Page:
Time to take a break from the holidays...

Queuing at airports
Queuing at airports

By Jerzy Morkis

I need a holiday. I want a holiday. I’m due a holiday. But I don’t think I can face one.

Well, that’s not strictly true, what I can’t face is the travel involved to get somewhere and then the travel involved in getting back.

It’s a bit like the Martin Sheen character in Apocalypse Now when Capt Willard says: “After this mission, I’d never want another”.

The main problem is if you want guaranteed good weather, or as near a guarantee as you can, this is likely to involve flying. To me this remains an unnatural process and being 6’ 2” means I am wedged into an equally unnatural position. However, I can thole that for two or three hours as it less of an ordeal than the whole airport process.

My last holiday was Madeira, and there wasn’t too much wrong with that.

Well... the cottage I rented was “secluded but within 400m of shops and restaurants”. That was a fair description but would have been more accurate if the word “vertically” was inserted after the 400m. It was like living half way up Largo Law. But, apart from that, and I’m pretty sure ther cottage was haunted (but that’s another story), it was fine. But what scunnered me was getting there. The computers were down at Glasgow and the decision was made for all passengers for Corfu, Crete, Cancun, Majorca and Madeira to be herded together into the one waiting area and be checked in by pen and paper.

Oh what fun we had these four hours in this one enormous queue.

You had to have sympathy for the mum with two screaming kids who, when shown a card with various weapons on them asked if she had any in her suitcase, yelled: “If I had, don’t you think I’d have used them by now?”.

Then, of course, the pilot hadn’t received his take-off approval – because that is also computerised – so we had to sit cramped on the plane waiting for someone to turn up, probably with a Post-It that said “All clear...”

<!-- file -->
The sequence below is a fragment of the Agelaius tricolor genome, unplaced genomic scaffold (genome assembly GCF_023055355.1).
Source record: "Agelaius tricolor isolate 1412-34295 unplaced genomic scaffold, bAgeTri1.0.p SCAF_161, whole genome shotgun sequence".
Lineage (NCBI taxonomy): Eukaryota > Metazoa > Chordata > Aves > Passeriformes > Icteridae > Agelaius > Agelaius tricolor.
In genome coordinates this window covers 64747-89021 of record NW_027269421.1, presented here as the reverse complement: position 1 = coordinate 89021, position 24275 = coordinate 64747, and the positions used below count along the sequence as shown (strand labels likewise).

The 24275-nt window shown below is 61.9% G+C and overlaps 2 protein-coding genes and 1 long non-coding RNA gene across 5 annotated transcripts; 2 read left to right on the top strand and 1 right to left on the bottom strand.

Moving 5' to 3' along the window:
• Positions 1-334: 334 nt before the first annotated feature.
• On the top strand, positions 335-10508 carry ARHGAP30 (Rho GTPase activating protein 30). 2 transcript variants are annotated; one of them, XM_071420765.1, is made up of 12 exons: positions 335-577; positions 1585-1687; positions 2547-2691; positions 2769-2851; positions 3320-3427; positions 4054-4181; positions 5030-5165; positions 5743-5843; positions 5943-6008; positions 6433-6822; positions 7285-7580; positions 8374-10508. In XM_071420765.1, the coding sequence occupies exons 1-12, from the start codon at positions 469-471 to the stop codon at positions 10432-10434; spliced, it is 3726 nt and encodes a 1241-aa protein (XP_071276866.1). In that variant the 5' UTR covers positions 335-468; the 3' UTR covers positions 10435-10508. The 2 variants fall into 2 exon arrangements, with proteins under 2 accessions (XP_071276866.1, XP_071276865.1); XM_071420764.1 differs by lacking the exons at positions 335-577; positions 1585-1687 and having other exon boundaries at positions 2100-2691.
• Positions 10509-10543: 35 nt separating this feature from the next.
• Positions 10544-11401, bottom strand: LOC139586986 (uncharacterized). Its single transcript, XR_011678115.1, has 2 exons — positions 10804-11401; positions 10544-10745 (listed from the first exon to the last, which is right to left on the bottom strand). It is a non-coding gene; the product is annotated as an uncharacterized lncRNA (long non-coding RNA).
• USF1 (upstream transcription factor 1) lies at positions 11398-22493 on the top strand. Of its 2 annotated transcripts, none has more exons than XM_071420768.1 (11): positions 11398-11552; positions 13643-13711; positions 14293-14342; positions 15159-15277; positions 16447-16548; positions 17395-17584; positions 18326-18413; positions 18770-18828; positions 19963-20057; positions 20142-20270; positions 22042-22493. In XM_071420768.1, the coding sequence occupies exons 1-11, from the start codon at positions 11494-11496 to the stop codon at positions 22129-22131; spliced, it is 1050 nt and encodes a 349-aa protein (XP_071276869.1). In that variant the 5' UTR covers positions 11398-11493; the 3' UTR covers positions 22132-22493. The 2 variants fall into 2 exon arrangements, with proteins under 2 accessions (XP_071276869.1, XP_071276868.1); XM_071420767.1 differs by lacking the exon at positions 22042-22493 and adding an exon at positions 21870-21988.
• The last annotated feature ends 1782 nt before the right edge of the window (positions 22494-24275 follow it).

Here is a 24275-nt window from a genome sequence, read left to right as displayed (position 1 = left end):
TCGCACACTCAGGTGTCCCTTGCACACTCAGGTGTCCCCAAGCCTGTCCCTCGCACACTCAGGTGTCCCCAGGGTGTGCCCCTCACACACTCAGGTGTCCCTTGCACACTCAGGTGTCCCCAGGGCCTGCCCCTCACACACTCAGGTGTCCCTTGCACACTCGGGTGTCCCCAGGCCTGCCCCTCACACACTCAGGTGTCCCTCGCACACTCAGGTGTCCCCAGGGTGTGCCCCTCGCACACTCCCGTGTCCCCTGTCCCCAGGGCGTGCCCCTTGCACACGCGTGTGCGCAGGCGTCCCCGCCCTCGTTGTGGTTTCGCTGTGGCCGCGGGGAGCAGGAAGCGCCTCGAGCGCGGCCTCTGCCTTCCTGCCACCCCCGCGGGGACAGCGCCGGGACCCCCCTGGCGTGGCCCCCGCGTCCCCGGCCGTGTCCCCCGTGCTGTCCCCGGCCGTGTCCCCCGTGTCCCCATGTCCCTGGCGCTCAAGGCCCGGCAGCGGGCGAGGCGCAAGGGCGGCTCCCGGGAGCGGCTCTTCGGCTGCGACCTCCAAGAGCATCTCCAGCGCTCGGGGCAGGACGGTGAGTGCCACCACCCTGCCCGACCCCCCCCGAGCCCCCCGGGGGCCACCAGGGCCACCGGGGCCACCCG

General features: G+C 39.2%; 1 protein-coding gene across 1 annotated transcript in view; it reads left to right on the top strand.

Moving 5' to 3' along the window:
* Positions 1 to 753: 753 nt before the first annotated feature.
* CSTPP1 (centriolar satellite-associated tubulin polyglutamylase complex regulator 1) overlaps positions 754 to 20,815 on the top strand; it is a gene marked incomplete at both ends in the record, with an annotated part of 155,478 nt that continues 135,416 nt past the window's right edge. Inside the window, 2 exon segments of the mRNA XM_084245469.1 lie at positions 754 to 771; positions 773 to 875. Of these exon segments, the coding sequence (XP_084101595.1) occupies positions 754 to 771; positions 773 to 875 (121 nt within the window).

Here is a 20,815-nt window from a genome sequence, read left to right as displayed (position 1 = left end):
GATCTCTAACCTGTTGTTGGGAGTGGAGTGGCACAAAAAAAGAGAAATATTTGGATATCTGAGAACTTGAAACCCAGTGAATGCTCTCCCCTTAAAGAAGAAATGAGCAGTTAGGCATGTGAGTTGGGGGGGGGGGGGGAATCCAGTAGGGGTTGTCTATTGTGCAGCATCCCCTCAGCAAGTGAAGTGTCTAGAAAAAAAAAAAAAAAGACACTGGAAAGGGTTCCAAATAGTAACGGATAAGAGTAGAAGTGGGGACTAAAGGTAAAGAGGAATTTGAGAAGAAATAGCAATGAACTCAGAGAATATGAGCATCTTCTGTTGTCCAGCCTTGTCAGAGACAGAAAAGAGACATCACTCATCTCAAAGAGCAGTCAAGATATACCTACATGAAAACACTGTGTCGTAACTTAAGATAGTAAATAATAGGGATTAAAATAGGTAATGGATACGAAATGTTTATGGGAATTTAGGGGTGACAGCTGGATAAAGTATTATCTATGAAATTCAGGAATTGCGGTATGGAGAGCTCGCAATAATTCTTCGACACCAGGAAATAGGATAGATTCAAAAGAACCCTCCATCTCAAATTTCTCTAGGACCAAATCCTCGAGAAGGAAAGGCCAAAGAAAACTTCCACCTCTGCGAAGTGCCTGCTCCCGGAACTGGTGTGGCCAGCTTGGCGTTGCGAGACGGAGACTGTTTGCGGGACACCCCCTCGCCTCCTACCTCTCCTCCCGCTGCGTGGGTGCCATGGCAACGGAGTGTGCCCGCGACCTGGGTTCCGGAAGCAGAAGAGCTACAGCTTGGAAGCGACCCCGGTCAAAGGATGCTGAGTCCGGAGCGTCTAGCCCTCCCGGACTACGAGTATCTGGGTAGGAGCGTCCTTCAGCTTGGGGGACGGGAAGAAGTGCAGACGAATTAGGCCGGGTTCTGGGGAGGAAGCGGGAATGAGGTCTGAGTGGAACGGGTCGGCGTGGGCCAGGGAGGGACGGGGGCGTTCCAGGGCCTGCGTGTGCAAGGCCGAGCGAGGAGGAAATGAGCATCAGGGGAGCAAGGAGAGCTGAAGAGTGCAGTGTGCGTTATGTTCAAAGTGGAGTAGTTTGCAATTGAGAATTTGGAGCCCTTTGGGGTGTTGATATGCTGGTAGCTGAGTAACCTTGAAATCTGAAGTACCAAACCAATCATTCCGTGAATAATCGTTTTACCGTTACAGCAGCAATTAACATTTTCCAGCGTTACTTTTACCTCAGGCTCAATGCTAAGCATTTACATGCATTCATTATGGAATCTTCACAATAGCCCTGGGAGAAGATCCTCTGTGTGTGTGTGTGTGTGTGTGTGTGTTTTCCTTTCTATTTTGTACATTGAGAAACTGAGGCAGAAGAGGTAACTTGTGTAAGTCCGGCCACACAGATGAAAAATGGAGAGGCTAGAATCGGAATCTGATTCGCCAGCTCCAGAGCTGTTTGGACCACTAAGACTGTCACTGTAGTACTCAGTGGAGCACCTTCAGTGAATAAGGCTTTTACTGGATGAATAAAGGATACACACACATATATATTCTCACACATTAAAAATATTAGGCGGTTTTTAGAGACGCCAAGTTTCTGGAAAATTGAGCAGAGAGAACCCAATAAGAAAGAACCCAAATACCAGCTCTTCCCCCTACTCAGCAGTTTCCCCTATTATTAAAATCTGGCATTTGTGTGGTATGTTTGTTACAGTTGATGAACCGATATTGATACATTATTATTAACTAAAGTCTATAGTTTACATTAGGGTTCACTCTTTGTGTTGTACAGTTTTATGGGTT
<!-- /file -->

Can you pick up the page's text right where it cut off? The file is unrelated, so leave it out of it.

I reckon I can trace my poor relationships with airports back a few years now to a trip to visit family in Poland.

That was fine, Edinburgh to Warsaw was as hassle free as you like and I arrived safe and well.

What a shame I couldn’t say the same for my suitcase. I hope it is happy wherever it decided to emigrate to.

But the real bane surrounding holidays that involve an airport are the security checks. They always were tedious but obviously since 9-11 things have been stepped up and, for some reason, the Good Lord decided that there are those among us who think I bear more than a passing resemblance to a Taliban activist.

At Prestwick I was pulled aside and quizzed because I had “an unusual name” but a UK passport.

I pointed out that my name really wasn’t that unusual and I actually had no input in choosing it or else my passport would have surely read Hamish ‘Ochayethenoo’ McTavish.

This was not viewed as being witty.

In Shetland the staff were flummoxed over my having two pairs of spectacles.

My explanation that I was as blind as a bat without my glasses so I always brought a back-up pair failed to convince anyone, and my spare specs were taken away for closer examination.

Then there’s the routine of partially undressing. Your boots, belt, jewellery, phone, coins and keys all go one way while, hoping your trousers don’t fall down, you’re directed another way to be groped repeatedly because your fly zip is setting off the alarm.

And security reached a new high in Gran Canaria when, after clearing the checks and being reunited with our plastic trays, we found some one had nicked my wife’s watch.

I can’t even think about the six hours in something that resembled a hangar in Iraklion when murder, cannibalism and the fragrance of urine from the one blocked loo was in the air.

So, unless I can find a helpful long-haul trawler skipper, it could be a staycation for me in 2014.